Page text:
• As of 31 May 2019, Bullingdon had 274 uniformed staff: prison officers, senior officers and custodial managers. On that date, 78 of these officers were in their probationary year. There were 65 officers who had between one and two years of experience, and 131 officers (including senior officers and custodial managers) who had two or more years of experience. New officers have spoken of the good support and guidance that they have received from more experienced staff.
  • On average, 300 new prisoners entered the prison each month; this is between a quarter and a third of the total monthly population,
  • There were 225 prisoner-on-prisoner assaults for the reporting year, which is an increase on the 184 reported the previous year.
  • There were 141 assaults on staff for the same period, which is also an increase on the 126 reported the previous year.
  • Reported incidents of self-harm have increased by 6%, from 529 last year to 580 this year. There were 944 ACCT documents opened, often as a consequence, but also to rising levels of perceptions of being “at risk” and also some risk aversion.
  • There were 7 deaths in custody during the reporting year, which included the deaths of 2 men shortly after release, which are still recorded as deaths in custody. The previous year recorded 3 deaths in custody, and 2 the year prior to that.
  • There are continuing difficulties in recruiting permanent healthcare staff, although vacancies are mitigated by the use of a number of long-serving agency staff.
  • Healthcare complaints have decreased, reflecting an improvement in this service. The Board has had concerns about the effectiveness and transparency of the healthcare complaints procedure, and welcomes the introduction in June 2019 of a much more user-friendly complaints form.
  • The majority of healthcare-related complaints that the Board receives concern medication issues. Some prescription drugs that are available in the community are “not permitted” in prison. Approximately 50% of arriving prisoners are opiate dependent.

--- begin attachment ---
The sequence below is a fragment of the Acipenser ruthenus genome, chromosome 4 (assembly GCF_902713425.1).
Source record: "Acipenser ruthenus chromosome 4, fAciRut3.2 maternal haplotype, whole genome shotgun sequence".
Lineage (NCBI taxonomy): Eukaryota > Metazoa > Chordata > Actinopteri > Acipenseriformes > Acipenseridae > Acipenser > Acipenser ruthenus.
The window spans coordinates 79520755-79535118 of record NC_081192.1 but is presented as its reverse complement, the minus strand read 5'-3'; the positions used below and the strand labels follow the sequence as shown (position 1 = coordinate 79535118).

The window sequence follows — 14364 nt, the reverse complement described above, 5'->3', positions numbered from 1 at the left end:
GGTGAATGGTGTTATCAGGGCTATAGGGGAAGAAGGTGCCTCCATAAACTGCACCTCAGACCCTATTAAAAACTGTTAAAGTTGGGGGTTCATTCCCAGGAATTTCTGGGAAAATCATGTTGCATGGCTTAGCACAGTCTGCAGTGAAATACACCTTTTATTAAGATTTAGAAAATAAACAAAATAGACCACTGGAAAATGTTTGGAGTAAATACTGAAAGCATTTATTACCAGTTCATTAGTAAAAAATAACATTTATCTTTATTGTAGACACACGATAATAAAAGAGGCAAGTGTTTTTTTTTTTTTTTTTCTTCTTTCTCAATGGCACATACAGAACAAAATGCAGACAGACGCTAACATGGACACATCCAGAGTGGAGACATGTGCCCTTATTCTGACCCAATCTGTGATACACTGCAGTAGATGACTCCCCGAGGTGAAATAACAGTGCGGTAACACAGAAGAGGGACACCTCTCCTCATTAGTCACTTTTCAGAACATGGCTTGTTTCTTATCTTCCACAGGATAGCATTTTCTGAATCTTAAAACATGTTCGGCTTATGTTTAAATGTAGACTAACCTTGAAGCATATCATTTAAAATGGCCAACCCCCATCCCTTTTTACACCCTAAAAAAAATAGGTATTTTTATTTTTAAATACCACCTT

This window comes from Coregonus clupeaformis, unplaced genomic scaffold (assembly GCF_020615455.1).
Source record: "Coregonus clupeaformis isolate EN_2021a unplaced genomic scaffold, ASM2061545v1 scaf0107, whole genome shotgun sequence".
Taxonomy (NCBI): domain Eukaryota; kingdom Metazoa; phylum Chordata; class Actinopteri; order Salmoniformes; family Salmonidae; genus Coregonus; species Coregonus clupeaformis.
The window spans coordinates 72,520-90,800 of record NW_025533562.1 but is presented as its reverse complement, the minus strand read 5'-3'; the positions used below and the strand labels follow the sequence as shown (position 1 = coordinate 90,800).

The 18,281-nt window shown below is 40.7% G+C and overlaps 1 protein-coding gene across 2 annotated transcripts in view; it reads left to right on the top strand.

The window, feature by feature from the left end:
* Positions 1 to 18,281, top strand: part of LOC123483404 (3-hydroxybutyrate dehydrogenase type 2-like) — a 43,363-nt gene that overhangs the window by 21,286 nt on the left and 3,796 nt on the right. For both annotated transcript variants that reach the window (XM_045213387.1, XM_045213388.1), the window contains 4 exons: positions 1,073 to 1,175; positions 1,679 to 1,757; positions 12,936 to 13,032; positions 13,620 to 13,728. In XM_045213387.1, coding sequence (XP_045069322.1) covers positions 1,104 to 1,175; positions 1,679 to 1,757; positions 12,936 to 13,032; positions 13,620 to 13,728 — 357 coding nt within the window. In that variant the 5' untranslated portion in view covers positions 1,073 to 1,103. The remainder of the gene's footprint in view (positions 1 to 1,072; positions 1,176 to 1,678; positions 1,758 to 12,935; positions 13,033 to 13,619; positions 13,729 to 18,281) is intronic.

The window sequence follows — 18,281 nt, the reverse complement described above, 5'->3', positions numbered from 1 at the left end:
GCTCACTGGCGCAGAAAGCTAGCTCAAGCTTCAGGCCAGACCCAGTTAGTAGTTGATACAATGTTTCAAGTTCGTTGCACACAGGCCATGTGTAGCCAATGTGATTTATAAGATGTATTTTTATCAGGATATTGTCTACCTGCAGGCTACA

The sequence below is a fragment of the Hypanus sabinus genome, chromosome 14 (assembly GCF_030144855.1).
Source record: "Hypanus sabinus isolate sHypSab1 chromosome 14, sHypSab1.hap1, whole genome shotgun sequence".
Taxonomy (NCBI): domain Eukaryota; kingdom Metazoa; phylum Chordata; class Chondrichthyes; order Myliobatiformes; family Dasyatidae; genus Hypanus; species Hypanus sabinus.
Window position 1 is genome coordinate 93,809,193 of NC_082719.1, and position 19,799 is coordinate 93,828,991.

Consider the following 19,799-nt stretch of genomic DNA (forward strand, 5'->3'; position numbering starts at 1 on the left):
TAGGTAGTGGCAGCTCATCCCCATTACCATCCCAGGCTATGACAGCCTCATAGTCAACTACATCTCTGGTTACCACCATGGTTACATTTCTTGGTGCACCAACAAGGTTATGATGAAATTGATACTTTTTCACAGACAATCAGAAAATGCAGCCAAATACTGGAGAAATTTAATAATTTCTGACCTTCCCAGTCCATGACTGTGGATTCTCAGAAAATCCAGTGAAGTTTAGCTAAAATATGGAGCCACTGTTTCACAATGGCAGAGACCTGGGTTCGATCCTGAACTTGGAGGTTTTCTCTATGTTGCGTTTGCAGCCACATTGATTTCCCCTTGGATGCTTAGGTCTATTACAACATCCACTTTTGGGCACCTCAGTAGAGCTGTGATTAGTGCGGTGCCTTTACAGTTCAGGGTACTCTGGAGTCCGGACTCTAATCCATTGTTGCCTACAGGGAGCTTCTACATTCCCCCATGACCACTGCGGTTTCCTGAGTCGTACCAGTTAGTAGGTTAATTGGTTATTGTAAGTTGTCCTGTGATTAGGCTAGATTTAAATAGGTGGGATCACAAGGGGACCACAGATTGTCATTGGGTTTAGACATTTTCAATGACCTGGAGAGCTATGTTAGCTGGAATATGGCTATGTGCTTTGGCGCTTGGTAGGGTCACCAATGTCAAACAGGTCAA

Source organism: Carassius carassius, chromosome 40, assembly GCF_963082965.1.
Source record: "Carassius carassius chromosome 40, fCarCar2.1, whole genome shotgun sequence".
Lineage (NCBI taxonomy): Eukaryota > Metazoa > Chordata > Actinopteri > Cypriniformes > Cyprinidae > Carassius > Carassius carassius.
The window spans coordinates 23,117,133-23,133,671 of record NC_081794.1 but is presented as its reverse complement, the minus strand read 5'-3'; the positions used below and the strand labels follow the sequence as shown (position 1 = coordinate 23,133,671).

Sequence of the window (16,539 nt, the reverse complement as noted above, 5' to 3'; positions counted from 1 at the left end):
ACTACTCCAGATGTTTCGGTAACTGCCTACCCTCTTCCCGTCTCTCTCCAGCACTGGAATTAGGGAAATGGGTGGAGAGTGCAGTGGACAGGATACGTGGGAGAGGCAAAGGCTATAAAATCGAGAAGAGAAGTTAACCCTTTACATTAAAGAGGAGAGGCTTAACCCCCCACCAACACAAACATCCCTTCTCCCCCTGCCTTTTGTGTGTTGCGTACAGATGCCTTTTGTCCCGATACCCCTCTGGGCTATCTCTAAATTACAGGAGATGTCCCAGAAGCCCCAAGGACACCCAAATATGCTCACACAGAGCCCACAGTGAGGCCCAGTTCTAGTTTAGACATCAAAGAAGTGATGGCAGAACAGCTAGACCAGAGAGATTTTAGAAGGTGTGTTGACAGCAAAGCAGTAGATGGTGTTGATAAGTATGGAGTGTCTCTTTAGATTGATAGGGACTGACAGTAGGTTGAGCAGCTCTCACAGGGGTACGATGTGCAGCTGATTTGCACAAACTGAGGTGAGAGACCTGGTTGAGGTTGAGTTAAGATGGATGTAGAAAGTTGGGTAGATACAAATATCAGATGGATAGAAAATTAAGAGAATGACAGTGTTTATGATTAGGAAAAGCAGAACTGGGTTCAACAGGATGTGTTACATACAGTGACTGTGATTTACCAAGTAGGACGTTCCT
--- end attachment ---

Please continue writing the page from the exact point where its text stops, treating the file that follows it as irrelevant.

• The Board is aware of high DNA rates for various medical services in the prison. Anecdotal evidence suggests that there are a number of reasons for this – examples are delays in issuing appointment slips, and clashes with times when prisoners have visitors, or prisoners may not wish to attend medication reviews in case their dosage is reduced. The prison has decided to work with healthcare staff to analyse the data, to determine why prisoners are missing appointments, and what steps can be taken to improve communication or to remove any other barriers that it reasonably can that have an impact on prisoners attending healthcare appointments.
  • Healthcare applications to the IMB decreased to 112 from 138 when compared to the previous reporting year.

Full IMB Report – HMP Bullingdon


IMB Report – HMP & YOI Bronzefield

Reporting period – 01 Aug 2018 to 31 Jul 2019.

  • The incidence of self-harm is high, increasing from a monthly average of 91 incidents in 2017/18 to 141 in the current reporting year. Some of this can be attributed to a few prolific self-harmers, but the monthly average number of self- harmers has also increased from 28 in 2017/18 to 33 in the current reporting year.
  • All but 61 of approximately 440 staff have now been trained in the updated (2018) HMPPS suicide and self-harm training package. All new operational staff undergo the training as part of their induction.
  • 517 ACCT plans were opened in the current reporting year, compared with 578 in 2017/18.